Competitive Skydiving

SDMW is the proud home to many skydiving teams and athletes. Which might make the average person wonder, what is competitive skydiving? National and World Championship competitions for skydiving are held every year and include a multitude of different disciplines within skydiving.

Formation Skydiving

Formation skydiving is by far the most popular form of competition. Teams consist of 4, 8 or 16 flyers plus a dedicated videographer to capture each competition round to submit for judging.

Formation skydiving can be performed in a variety of orientations. Your orientation is your body position, relative to the ground.

  • Belly Flying – A belly-to-earth orientation.
  • Head-Up or Sit-Flying – A seated or standing position where your feet are pointed at the earth.
  • Head-Down or Vertical Flying – An “upside down” position where your head is pointed at the earth.
  • Back-Flying A back-to-earth orientation.

Standard Formation Skydiving (FS): Teams consisting of 4, 8 or 16 jumpers flying in a belly-to-earth orientation. 4-way FS is the most popular discipline of competitive skydiving worldwide.

Competitive Skydiving team Skydive Midwest NEXT

Vertical Formation Skydiving (VFS): Teams consisting of 4 jumpers flying in a head-up or head-down orientation.

Competitive Skydiving team Skydive Midwest Chemtrails

Mixed Formation Skydiving (MFS): Teams consisting of 2 jumpers flying a headup, headdown, belly-to-earth, or back-to-earth orientation.

Competitive Skydiving team Skydive Midwest Ballistix


Each formation skydiving discipline has a “dive pool” of specific formations and maneuvers they may be asked to perform in a given round. 4-5 of these formations and maneuvers will be chosen for each of 10 rounds to create a random sequence. Each team will have an allotted “working time” (35 seconds for 4way, 50 seconds for 8-way and 16-way) to repeat the sequence as many times as possible from the moment they leave the aircraft. Each formation in the sequence is worth 1-2 points. The team with the most points at the end of 10 rounds wins.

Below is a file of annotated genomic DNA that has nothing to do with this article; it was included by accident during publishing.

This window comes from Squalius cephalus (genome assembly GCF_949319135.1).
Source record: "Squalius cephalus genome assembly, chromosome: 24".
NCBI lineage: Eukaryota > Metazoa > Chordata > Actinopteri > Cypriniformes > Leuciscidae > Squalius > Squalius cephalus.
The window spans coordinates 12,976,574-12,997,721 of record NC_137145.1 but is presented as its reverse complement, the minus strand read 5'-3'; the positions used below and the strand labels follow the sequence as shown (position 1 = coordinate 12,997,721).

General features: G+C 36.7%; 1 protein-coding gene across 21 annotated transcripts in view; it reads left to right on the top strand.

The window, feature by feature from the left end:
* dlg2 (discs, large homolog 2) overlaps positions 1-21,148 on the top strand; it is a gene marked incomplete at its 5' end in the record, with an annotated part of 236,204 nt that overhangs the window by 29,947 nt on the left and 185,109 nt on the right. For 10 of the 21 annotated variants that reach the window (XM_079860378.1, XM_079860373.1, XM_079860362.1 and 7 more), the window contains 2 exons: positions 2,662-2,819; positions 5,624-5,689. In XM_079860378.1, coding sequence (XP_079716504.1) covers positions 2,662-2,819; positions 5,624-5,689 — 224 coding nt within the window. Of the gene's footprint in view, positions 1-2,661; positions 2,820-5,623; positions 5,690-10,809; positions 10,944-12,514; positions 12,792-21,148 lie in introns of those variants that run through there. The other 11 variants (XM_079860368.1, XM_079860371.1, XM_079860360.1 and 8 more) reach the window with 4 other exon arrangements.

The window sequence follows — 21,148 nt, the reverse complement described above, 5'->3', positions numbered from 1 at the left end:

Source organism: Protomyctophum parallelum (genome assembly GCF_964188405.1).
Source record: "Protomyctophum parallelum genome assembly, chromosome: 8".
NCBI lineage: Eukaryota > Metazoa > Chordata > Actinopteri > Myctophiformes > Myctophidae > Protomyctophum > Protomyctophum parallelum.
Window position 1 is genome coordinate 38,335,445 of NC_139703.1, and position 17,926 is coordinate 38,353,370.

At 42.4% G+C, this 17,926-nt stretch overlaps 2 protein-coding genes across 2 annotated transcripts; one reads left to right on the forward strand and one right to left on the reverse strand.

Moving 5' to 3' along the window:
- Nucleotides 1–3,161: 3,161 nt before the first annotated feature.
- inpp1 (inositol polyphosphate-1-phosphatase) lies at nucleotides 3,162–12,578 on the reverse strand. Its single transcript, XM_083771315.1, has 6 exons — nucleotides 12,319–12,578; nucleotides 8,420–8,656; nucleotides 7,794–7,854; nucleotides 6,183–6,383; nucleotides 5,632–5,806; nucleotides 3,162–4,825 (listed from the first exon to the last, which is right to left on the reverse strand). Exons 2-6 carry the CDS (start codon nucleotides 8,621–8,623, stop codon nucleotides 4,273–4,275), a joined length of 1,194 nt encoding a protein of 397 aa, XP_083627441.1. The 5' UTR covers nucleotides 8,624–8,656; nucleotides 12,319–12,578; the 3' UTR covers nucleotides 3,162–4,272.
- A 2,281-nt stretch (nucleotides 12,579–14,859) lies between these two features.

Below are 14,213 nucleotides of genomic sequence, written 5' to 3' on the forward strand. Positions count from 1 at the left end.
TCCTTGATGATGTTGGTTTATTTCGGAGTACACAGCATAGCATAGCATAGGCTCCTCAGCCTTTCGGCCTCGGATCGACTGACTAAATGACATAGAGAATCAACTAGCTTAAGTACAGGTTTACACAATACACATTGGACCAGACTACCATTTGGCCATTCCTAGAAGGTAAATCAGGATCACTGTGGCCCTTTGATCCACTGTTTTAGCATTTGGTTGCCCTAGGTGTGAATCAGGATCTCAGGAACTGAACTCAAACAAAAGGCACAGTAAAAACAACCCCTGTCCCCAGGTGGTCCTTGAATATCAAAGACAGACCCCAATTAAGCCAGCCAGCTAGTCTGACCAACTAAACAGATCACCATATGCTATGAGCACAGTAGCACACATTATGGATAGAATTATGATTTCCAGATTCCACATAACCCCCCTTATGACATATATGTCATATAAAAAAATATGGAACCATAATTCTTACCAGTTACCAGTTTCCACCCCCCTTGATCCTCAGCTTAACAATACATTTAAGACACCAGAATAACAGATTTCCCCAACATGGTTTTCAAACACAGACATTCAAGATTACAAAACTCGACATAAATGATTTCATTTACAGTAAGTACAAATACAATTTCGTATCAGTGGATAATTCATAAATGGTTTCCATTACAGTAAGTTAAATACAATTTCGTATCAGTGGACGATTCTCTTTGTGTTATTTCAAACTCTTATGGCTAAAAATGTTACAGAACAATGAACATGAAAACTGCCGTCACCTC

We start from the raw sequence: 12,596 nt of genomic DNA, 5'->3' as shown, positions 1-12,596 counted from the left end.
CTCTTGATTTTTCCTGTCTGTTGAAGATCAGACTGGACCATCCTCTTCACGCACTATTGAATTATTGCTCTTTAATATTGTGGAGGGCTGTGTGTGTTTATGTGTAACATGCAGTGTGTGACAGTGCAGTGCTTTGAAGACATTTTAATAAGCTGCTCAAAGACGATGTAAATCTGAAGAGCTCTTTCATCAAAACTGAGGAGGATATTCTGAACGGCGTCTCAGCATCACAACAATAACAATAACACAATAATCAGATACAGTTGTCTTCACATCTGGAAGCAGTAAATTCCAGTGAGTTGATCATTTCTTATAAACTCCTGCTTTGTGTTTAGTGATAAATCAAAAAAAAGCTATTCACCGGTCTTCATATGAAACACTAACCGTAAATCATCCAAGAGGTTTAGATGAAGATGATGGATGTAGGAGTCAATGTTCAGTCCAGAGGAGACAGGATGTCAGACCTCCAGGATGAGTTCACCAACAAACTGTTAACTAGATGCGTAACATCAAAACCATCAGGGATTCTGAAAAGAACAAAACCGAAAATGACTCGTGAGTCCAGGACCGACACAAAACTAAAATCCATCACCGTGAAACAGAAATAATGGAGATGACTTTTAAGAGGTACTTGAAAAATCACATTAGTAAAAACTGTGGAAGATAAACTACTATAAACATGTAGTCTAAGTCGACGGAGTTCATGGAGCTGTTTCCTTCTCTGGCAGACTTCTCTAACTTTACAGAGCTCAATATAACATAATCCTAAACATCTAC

Vertical Formation Skydiving Dive Pool
Formation Skydiving Dive Pool
  • Random Formations (1pt)- These are single, static formations. This means the formation requires no “inter” maneuver to be performed. Once the formation is built correctly, with all the correct grips in place, 1 point is awarded.
  • Block Formations (2pts)- These are non-static formations consisting of a “top” or beginning formation and a “bottom” or finishing formation with a connecting maneuver in between. If the top and bottom formation are built correctly and the inter maneuver is performed correctly, 2 points will be awarded. If the top is built correctly but the inter is not performed, performed incorrectly or the bottom is not performed, only 1 point will be awarded.
Block Formation Skydive
Block Formations
Random Formation Skydive
Random Formations

10WAY SPEED - Teams of 10 jumpers plus a videographer will try to build a single, static, formation from the 10-way divepool in as little time as possible. They must leave the aircraft unlinked (not holding on to one another) and build one specific formation for each round and hold it for at least 5 seconds. The lowest score (time) after 6 rounds wins!

Ten Way Speed Skydive


The video flyer is arguably the most important role on any competitive skydiving team. Without video, there’s nothing to judge. One of the most challenging tasks for the videographer is sync up with the team to capture the exit. Many teams will exit the plane already building the first formation of the sequence, so mis-timing the exit can cost the team a lot. A knowledge of the dive pool is also important so the video flyer can be in the correct position at the correct angle to capture certain formations. Videographers must also be able to quickly recognize and adjust to changes in fallrate to match the team. They are often the unsung heroes of any competition.

Vertical Formation Videographer
Formation Skydive Videographer


Canopy piloting is a rapidly growing competitive discipline within skydiving. It involves performing advanced parachute maneuvers over a purpose-built pond of water. Competitors are judged in 3 category events: Speed, Distance and Accuracy. The parachutes used for these events are small and specifically designed for both speed and performance. Top athletes can achieve speeds over 100mph across the ground/water!

Canopy Piloting